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True Detective: Night Country

Supratik Bhattacharya Featured Reviews
2.5 Star popcorn reviewss

True Detective: Night Country is the fourth season of True Detective, an American anthology crime drama television series created by Nic Pizzolatto. Night Country was created by Issa López, who serves as showrunner, writer, and director. The fourth season of True Detective honestly looks interesting on paper, it is set up in the land of long nights in Alaska at a remote fictional mining town of Ennis. It involves the sudden disappearance of scientists from the Arctic Research Centre near that town. Issa Lopez (creator of the show) has tried to retain the pessimism in the characters like the first season, which seems very phony and artificial from the very beginning in this installment. The lead character of Elizabeth Danvers played by Jodie Foster is not likable, but that’s not the issue, it is how the writers have chosen to justify her mannerisms through random flashbacks that fail to connect with the audience. Although it is revealed in the end, what changed her, people have already lost their interest in the show and the characters.

The central mystery involves some grisly crimes being committed, it is expected for those to have at least a psychological impact on the characters, which is surprisingly absent most of the time. Even the common citizens of the city are least bothered by those, which is just enough for viewers to feel disconnected. There was a sense of dread, and nihilism in the first season too but at least we got to see that impact on their personal lives, and how it distorts their mental peace. We never get to empathize let alone sympathize with any of the characters, even when the victim’s fate is revealed, it doesn’t hit us as it is supposed to. To establish the nihilism in the characters and the events, the writers have been indifferent to establishing the basic human instinct or impulse in the characters in the show.

The lead detectives are not even remotely close to being close to their counterparts in the first season which they are trying to achieve. The problem with the writing is, that it takes the template from the first season, and imitates the thematic elements but fails to fill the gaps properly with proper human elements.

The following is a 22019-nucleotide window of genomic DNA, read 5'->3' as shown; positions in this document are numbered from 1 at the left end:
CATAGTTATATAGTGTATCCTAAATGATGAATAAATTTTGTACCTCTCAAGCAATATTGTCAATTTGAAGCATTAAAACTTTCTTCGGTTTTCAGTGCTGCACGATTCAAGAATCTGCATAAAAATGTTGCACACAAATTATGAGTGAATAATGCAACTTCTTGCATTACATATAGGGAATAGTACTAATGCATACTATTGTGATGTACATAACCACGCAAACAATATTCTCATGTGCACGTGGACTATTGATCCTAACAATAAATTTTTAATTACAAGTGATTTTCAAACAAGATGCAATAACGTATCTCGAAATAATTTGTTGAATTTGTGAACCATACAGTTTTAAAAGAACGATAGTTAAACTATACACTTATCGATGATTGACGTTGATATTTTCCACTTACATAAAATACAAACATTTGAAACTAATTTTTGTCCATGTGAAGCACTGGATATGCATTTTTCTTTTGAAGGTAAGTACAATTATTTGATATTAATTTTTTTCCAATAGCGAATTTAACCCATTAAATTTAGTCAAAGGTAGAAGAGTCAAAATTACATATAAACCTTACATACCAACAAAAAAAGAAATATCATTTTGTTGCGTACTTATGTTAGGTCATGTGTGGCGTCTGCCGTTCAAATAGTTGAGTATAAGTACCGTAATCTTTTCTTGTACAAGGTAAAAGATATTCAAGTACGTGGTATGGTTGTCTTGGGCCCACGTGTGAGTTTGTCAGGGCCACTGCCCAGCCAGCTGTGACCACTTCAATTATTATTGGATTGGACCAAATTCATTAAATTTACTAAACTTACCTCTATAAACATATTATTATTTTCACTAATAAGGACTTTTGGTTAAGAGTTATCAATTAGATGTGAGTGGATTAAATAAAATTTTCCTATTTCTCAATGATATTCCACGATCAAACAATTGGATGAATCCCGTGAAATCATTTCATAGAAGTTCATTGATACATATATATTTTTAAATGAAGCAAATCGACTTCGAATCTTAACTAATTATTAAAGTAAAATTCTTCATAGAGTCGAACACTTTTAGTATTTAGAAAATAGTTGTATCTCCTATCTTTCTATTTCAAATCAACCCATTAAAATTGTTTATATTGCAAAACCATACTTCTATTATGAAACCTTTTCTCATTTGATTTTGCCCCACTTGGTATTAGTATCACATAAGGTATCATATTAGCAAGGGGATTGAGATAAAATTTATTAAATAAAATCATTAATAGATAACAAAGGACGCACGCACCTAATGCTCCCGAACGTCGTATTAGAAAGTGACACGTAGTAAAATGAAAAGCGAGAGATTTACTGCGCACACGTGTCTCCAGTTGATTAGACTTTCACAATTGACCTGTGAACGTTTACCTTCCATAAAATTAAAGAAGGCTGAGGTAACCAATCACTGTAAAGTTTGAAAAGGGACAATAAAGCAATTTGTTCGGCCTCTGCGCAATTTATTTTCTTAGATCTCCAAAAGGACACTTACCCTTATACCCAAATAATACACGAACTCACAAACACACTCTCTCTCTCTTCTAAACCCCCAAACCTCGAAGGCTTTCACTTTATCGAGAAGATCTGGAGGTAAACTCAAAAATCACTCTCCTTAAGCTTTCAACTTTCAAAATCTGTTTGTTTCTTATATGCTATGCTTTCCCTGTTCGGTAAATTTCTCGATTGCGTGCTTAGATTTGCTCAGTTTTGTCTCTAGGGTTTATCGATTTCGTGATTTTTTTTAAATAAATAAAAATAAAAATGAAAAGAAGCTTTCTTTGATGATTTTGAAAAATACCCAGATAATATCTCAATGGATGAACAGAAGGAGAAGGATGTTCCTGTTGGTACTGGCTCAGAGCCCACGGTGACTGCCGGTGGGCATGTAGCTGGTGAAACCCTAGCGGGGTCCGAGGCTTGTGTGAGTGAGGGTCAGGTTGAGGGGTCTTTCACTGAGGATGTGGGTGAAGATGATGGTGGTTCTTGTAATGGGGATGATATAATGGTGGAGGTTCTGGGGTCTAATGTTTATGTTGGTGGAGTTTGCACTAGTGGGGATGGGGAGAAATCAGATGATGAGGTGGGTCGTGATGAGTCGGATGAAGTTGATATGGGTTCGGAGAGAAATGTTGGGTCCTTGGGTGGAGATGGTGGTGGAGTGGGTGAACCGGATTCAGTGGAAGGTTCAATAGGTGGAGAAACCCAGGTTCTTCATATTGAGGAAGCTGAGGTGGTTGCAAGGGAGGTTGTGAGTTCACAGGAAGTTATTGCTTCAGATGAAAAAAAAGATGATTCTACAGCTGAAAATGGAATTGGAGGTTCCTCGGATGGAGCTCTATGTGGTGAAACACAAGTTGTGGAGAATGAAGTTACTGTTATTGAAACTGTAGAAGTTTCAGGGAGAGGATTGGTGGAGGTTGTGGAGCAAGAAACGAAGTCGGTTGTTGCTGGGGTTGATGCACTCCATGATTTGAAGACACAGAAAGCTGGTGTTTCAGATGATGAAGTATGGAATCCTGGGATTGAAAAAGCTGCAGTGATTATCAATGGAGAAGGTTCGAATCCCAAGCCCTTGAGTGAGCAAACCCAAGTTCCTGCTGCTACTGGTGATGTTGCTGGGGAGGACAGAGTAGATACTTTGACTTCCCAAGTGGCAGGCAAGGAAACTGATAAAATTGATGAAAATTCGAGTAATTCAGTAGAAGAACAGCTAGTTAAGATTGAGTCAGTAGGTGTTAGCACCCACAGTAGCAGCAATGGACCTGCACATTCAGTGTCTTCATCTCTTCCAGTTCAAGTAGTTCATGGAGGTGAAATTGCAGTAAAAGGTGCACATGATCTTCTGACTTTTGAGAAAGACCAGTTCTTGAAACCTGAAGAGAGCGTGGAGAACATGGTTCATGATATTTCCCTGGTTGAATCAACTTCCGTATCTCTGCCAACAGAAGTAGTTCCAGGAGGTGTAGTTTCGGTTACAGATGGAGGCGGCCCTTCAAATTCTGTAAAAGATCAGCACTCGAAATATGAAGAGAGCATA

Every important character has a backstory, but none of them is presented ably to connect with them. The redundant complexities in some relationships are another sore point in the show. 

Amidst the negativities, Foster and Reiss as two leads have a decent chemistry between them, to some point their performances also eclipse the blemishes in the abysmal writing. But the graph of Jodie Foster’s performance is not always high, it remains hardly remarkable throughout despite a few instances where she truly chews in her character with sheer believability. Kali Reis was able to bring her A-game in her role, she seems natural and committed to the character. 

As for other performances, nothing goes beyond passable. It might be a slight spoiler but the show promotes toxic work conformism like nothing else.

There is also blunt, heavy-handed social messaging which is unexpected in an HBO show nonetheless. 

The faint driving point that remotely even raises interest is the setup the story gets, the icy mining town with constant blizzards acts as a perfect alliance with the show. 

The sudden influx of shows to be politically correct has affected many shows for the past year. Fargo s5 has also been a victim of this but there were several aspects of the show which made the show watchable. This show hardly offers any redeemable quality to ignore its political correctness. 

True Detective s04 had a noble idea of bringing female leads, whereas all the previous installments had male leads but they squandered the opportunity. The leads fail to generate anything iconic which will engulf our attention for days to come.

The climax of the show is thoroughly underwhelming, the big reveal strides so far from the logic that it seems like the showrunners have run out of ideas. 

Also, Issa Lopez is again roped in as a creator of the fifth season of this series, and the decision to retain her is a much bigger mystery than the fourth installment has been able to offer. 

The fourth installment of True Detective is a forgettable entry in the franchise and a victim of being politically correct which many shows from the past few years have succumbed to.

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